Rich said the amendment was “a complete surprise, just counterproductive to what I think is good government and good policy.”

“I thought we had positive interaction,” Rich said, recalling 99 percent approval among those commenting at a public hearing. Deluca said those comments were not made by Ocean City property owners.

City Council members didn’t ask Harris to propose the amendment, DeLuca said.

“No. It shocked us. We had a City Council meeting and I made a recommendation that we send a letter to … see where they are on our request to move them out to 26 miles. We copied Andy Harris on all our letters. He knew the city was upset,” DeLuca said.

On his Website, Harris stated the amendment would “prohibit the use of federal funding for reviewing site assessments or construction and operations plans for wind turbines located less than 24 nautical miles from Maryland shorelines.”

“I was disappointed that the developers really don’t appear to care whether or not these windmills are visible from the shore and what that effect would have on local real estate and the tourism industry,” Harris wrote.

The congressman said the tourism industry is one of the primary economic engines driving commerce on the Lower Shore. He quoted Meehan as saying resort residents don’t want to be able to see turbines and are concerned about their property values.

Rich said he’s interested in having a “productive, ongoing conversation with the city about their misconceptions about property values and tourism.”

Harris wrote he’s concerned about a possible increase in constituents’ electricity rates, but Rich said that won’t happen.

“Saying it is more expensive is only true when you look at the subsidy paid by rate payers, 97 cents a month. But in addition to that, we help alleviate the congestion fee that is currently on bills. Each rate payer in Maryland now pays $4 a month to import power from other states,” Rich said.

Another benefit is that turbines create artificial reefs for tourists, extending the tourism season, he said.

In January, as a public hearing was being planned to gather input on the meteorological structure, known as the MET tower, Ernie Colburn, past director of the Salisbury Area Chamber of Commerce, was hopeful there would be “steel in the water” to begin construction in 2018 or 2019.

Colburn at the time, said the project was proceeding “full speed ahead” and had the potential to be “a huge economic boost to the Lower Shore.”

“The opportunity for businesses here to be involved in the manufacturing and distribution of over 8,000 parts that go into each turbine and the opportunity for operating and maintaining them is huge,” Colburn said.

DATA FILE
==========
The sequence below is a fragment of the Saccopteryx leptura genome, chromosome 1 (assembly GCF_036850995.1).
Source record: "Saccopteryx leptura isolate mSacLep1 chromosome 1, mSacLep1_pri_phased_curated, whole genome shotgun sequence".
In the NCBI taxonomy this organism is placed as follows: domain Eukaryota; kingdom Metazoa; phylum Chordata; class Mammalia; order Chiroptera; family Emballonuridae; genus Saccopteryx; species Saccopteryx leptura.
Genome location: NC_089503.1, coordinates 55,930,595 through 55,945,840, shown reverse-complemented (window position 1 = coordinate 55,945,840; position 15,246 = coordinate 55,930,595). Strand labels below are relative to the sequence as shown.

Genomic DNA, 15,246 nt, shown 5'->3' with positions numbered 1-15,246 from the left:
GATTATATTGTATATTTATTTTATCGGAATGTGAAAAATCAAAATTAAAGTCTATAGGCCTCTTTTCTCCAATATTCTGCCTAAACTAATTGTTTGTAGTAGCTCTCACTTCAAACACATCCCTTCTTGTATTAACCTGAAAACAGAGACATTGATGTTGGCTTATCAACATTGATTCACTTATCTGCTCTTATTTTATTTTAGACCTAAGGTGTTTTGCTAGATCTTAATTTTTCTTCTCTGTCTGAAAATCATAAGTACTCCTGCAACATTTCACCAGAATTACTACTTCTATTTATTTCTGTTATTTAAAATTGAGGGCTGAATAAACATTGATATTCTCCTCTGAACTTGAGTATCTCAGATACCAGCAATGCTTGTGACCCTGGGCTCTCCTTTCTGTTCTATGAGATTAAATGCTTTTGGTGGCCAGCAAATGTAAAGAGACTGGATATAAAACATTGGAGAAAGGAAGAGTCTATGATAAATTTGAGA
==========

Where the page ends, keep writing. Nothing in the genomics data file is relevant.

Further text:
“This is not just for Salisbury or Maryland. This is an East Coast opportunity, too,” he said.

A longtime proponent of wind energy, Colburn said the “geographic location and infrastructure here are ideal for this project.”

“We have the roads, running north, south, east, west. We have the railroad that runs north-south with fairly flat land. We, of course, have sea and we have a beautiful airport that can be utilized for executives and bringing in supplies,” he said.

Salisbury Mayor Jake Day, too, has supported wind energy.

“We have the institutions and geographic proximity to train the future operators and maintainers of them. As we invest in our people, they will have the skills not only for wind energy, but for other industries, as well,” he said.

Colburn, in a Chamber of Commerce publication, once wrote that there are “huge secondary service opportunities for the off-shore wind farm off Ocean City.”

“For Wicomico County, secondary opportunities exist with the Wicomico River and the Port of Salisbury. A staging area for the construction of both off-shore and land-based props for the turbines. Also barging in cable on the river to the Port of Salisbury where connectors are installed on the ends of this special cable. These cables would then be transported to the construction site and connect between turbines,” he wrote.

Harris, on his Website, wrote there won’t be final action on his amendment until later this year because of a congressional recess in August.

“This gives the developers several months to get together and reformulate the plan that is acceptable to Ocean City. I’m hoping that everyone can come to an agreement by then so that I can withdraw the need for this amendment to remain in the final bill,” he wrote.

“We still have time to talk about this,” Rich said.

“We’re trying to be good citizens.”

 

Reach Susan Canfora at scanfora@newszap.com.